This summer has been like no other for me. I am in hot pursuit of a long-held dream, and it is changing me and my world.
I am in the chase for the Toastmasters International World Championship of Public Speaking, which is held annually at the Toastmasters International convention. The contest began in February at the club level. That contest is followed by the area, division, and district. I won at the district in April. That means I get to go on to the semi-finals on August 16.
TI says 30,000 Toastmasters enter the contest in their local clubs. At the semi-finals, 86 contestants remain.
I feel proud of the efforts that have brought me this far. To be in the top 0.3% of this year’s contestants feels wonderful. I am doing everything I can to win the top prize, because I know it will open doors of opportunity for me as a writer and professional speaker. I am eager to bring my message about healthy thinking to a much wider audience.
I have learned so much by going through this process. Whatever happens at the next levels, I have gained valuable knowledge and experience by pursuing my dream. I am deeply grateful for this opportunity.
Some knowledge is new for me. I am learning more detailed skills about speaking itself.
I already knew many of the other, more general lessons, but that knowledge is being reinforced. Top among those themes: Growth without pain is rare; some people will be frightened or angry if you change; self-development is worthwhile.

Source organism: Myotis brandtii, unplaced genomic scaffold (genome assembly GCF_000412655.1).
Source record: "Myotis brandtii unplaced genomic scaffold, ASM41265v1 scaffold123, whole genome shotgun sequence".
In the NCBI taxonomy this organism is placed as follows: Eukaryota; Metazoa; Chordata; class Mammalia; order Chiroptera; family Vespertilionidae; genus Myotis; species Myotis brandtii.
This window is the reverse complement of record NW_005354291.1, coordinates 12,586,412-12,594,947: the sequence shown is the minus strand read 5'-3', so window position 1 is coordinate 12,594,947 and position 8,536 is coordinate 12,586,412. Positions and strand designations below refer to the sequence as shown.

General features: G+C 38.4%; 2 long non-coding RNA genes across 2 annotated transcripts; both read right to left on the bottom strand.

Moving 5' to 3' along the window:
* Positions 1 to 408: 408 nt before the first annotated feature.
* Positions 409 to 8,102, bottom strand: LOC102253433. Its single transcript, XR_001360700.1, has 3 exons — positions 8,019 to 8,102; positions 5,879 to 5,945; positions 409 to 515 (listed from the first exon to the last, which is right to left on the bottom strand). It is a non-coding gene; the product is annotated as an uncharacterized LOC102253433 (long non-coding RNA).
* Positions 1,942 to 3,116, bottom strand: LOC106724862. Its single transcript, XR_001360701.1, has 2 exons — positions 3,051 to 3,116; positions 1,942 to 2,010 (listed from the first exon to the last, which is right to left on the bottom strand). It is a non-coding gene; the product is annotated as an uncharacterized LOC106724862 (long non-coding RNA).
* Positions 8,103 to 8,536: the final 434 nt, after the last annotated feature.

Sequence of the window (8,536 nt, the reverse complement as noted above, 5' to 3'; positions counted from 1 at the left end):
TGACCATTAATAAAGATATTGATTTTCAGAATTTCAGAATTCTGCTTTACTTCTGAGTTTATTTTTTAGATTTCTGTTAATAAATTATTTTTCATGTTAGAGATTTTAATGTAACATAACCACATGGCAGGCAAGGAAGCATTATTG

I am listening to an audiobook which I highly recommend: Innovate You by Jeff DeGraff. He describes one of the reasons change is difficult: Change not only creates the new, but in the process, it also destroys the old.
DeGraff cites the example of becoming a marathon runner. To successfully run a marathon, a sedentary person needs to do more than just start running. He will also have to change the ways he eats, drinks, and sleeps. The activities of a sedentary life will not produce a marathon runner, and so anyone who wants to run at that level must give up many of his previous activities. Maybe there won’t be any more golf outings on Saturdays, happy hours with coworkers, or greasy fast food meals with the kids. The golf buddies, coworkers, and kids may not be happy about these changes. They are likely to pressure the new marathoner to go back to his old ways. Change, DeGraff writes, may take you away from people who are not changing.
The process of this speech contest is very similar to the one experienced by the marathoner. This summer, I am seeing far less of my friends. I am spending less time in the pool, and I have yet to take the boat out of storage. Reading, studying, writing, and practicing are consuming many hours. I am traveling frequently to get feedback and coaching. I wake up thinking about speaking. I fall asleep pondering whether to put a particular word in the middle of a sentence or at the end for the most impact.
To be frank, I am probably quite a bore. I am sorry about that, but not sorry enough to give up my dream.
Win or lose at the next level, I will be forever changed for having gone through this process. So will the people around me. My husband is pitching in more at home; my daughter is learning to contribute more as well. My friends are seeing less of me, but when I am around, they notice that I am more satisfied with the direction my life is taking.
Growing into a dream is the hardest work imaginable, but it is also the most rewarding.